Well I see that the old rental building on the corner of 164th and Kent-Kangley by the Covington library is finally gone. Years ago that was just an empty field. Then the rental building was built and it housed a few different businesses before becoming a rental place. Eventually that emptied out too.
Now the lot is just dirt. I’m wondering what the plan is. Another restaurant? A gas station? Something else? I think it would be nice to have a little more upscale restaurant there like an Olive Garden or a fish eatery. Something outside the realm of “fast food” which Covington has a lot of already. I’ll keep my eyes peeled and see if I find out anything. We might be surprised but then again the lot may stay empty for years.
So, what did you think of the snow and ice we had in January? Quite something huh? It’s pretty unusual to get that kind of weather around here.
I remember as a kid getting some deep snow occasionally. In fact, I remember one winter when we had icicles hanging off the house that were up to two feet long. I think my mom still has pictures somewhere of that. That was quite a winter. Of course, as a kid I thought it was great. No school. Playing in the snow. No big deal. But now that I’m older, not so much fun. I still had to go to work last month despite the snow. And for most of the week I shoveled snow at work to clear walkways and stairs. My back told me I was definitely NOT 18 anymore.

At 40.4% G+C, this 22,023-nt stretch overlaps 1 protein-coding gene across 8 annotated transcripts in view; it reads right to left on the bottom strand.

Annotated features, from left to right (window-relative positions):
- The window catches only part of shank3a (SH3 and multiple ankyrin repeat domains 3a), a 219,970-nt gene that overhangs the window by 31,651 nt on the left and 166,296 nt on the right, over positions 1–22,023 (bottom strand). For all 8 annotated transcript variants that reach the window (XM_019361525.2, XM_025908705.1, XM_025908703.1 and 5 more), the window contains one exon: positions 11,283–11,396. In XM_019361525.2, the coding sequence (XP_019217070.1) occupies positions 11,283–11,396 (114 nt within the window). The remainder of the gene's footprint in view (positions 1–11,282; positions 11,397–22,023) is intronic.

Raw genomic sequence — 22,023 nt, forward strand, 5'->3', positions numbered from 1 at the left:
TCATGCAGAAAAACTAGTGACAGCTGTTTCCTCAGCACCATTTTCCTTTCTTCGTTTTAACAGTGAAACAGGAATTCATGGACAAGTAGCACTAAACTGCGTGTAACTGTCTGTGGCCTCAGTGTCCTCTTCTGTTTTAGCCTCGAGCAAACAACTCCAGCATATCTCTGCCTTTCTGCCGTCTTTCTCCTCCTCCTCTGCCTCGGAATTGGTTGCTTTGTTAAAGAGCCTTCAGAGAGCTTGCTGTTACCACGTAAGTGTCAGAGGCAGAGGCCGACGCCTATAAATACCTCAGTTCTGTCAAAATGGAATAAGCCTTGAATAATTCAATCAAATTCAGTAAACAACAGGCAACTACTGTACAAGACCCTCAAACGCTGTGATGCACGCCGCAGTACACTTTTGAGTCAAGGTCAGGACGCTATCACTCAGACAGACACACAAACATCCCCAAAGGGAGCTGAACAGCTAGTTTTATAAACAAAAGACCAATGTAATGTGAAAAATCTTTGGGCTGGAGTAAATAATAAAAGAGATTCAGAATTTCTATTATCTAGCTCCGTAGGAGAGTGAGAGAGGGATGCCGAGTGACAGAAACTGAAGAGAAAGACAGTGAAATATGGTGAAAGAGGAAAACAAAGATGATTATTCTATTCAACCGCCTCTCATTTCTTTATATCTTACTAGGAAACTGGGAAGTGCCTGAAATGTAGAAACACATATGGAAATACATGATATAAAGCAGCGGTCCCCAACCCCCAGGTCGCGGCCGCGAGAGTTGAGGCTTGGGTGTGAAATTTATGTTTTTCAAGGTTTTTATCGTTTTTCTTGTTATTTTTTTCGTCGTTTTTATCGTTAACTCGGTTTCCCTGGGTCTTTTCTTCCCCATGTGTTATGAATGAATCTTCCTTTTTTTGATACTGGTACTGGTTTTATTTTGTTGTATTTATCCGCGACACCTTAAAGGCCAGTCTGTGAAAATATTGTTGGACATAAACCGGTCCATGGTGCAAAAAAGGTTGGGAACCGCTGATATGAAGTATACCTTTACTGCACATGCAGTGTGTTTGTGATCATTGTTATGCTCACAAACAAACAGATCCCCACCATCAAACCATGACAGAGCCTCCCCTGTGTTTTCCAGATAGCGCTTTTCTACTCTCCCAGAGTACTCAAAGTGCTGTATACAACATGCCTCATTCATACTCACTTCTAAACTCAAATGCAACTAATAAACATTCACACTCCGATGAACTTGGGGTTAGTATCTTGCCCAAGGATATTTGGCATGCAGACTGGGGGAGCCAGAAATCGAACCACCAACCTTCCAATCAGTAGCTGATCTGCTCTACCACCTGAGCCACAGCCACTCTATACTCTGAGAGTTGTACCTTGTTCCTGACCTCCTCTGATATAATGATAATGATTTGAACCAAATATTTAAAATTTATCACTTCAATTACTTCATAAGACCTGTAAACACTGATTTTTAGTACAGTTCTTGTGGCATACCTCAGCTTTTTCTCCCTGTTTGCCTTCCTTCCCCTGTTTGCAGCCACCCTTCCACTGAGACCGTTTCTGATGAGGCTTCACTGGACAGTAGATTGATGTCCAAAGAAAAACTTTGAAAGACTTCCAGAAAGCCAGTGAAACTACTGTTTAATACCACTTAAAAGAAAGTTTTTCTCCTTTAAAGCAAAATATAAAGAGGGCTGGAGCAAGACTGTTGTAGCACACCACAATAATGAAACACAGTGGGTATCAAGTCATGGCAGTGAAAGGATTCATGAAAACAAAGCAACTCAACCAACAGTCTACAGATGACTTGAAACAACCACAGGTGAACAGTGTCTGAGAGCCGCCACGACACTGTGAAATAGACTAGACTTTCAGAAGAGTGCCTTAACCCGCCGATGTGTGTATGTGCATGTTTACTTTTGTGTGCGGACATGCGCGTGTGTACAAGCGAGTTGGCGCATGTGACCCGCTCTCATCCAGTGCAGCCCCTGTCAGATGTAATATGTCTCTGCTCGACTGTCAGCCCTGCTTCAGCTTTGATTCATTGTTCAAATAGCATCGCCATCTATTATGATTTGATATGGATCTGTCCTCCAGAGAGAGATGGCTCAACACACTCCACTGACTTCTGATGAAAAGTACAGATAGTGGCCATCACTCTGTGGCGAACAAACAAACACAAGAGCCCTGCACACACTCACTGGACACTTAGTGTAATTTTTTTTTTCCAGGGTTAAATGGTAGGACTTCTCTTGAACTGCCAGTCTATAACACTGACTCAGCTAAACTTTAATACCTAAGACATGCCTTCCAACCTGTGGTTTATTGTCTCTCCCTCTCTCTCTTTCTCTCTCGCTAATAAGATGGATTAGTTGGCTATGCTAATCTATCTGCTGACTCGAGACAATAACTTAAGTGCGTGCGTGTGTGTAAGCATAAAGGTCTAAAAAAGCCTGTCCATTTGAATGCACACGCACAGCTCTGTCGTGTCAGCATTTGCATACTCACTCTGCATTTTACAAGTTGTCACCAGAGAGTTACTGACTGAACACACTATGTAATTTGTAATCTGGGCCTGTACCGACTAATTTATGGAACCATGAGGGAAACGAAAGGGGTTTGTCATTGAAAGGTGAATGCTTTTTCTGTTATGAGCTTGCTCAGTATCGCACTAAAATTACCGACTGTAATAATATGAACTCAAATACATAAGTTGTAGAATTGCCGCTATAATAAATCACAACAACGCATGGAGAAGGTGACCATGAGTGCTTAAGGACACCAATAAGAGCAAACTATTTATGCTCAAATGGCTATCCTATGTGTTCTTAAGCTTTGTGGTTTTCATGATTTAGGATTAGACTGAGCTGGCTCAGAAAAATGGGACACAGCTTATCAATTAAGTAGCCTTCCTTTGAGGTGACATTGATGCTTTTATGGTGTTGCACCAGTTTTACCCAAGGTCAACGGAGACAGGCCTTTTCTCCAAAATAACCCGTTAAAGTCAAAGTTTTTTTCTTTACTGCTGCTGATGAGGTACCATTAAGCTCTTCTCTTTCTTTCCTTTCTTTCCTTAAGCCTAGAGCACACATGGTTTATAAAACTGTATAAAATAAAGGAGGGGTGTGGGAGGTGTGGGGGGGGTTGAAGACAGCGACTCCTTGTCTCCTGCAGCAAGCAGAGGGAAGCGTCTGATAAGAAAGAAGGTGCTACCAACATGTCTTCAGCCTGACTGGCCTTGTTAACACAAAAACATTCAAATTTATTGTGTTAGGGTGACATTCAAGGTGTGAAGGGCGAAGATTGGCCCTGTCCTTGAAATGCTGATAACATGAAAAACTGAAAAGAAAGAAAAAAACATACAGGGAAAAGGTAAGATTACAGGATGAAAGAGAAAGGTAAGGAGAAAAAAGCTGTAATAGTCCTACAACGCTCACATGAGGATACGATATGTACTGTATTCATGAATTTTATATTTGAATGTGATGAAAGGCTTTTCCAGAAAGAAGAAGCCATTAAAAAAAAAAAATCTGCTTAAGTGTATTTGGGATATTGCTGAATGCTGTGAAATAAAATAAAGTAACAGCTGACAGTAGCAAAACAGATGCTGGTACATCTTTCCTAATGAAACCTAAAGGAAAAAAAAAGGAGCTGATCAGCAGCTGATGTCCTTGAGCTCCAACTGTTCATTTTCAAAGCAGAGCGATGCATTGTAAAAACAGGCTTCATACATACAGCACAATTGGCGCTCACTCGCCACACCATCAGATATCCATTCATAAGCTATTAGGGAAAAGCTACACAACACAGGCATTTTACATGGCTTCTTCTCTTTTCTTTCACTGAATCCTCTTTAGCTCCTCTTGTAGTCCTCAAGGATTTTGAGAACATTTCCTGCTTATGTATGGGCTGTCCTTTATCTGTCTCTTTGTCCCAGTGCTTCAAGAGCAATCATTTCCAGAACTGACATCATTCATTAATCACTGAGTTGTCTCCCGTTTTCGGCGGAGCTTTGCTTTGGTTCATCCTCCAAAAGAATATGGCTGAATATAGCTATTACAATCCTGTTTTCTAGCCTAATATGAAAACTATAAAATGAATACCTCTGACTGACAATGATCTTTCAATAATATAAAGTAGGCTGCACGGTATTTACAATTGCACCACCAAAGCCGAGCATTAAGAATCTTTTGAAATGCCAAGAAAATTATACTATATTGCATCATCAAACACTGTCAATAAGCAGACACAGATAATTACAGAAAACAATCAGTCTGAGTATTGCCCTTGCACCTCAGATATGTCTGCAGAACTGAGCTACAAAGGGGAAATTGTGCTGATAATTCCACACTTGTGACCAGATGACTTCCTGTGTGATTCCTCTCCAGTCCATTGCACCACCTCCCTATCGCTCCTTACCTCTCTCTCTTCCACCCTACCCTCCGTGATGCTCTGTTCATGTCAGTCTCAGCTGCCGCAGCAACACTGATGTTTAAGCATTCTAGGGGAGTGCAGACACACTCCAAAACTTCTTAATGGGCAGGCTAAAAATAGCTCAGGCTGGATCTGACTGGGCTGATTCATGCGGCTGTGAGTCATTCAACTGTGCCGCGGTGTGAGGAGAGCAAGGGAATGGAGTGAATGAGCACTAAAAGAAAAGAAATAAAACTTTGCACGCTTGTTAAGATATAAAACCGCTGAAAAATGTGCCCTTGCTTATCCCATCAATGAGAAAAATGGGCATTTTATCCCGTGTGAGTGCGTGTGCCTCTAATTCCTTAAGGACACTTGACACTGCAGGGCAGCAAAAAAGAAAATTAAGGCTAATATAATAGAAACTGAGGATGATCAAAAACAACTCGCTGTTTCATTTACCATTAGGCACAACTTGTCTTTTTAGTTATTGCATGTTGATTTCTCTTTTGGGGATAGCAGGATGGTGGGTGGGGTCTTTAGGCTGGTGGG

We’re still not out of winter yet, so we’ll see if the weather brings us anymore odd storms. Since the bullfrogs have started to croak now, I’m hoping they know more about the weather than I and that we are done with the ice and snow for this year. Time will tell.
“The area presently known as Covington was originally known as Jenkins Prairie. In the 1880s, the Northern Pacific Railroad commissioned a surveyor by the name of Covington to develop a railroad line between Auburn and Kanaskat. A stop along the route was named for him and eventually the area surrounding the depot would be called Covington,” so states Wikipedia. In 1997 Covington was incorporated. And here we are in 2012 as Covington continues to grow.
Back in the 1960′s, Covington was not like today. If you’ve read my previous posts, you’ll know what I mean. Growth has continued in the area and changes are constant. As I sit here at the beginning of 2012, it makes me think back to a time when Covington was a small, wooded area with sparsely popluated homes and businesses spread throughout the surrounding areas. Today it is a regular city with traffic jams included. I wonder how much growth with take place in the next few years. We will wait and see. Welcome to 2012 in “Jenkins Prairie”!
When I think of salmon, I think of the ocean or a fish hatchery. But I never thought of salmon in Covington. Yet, they are here.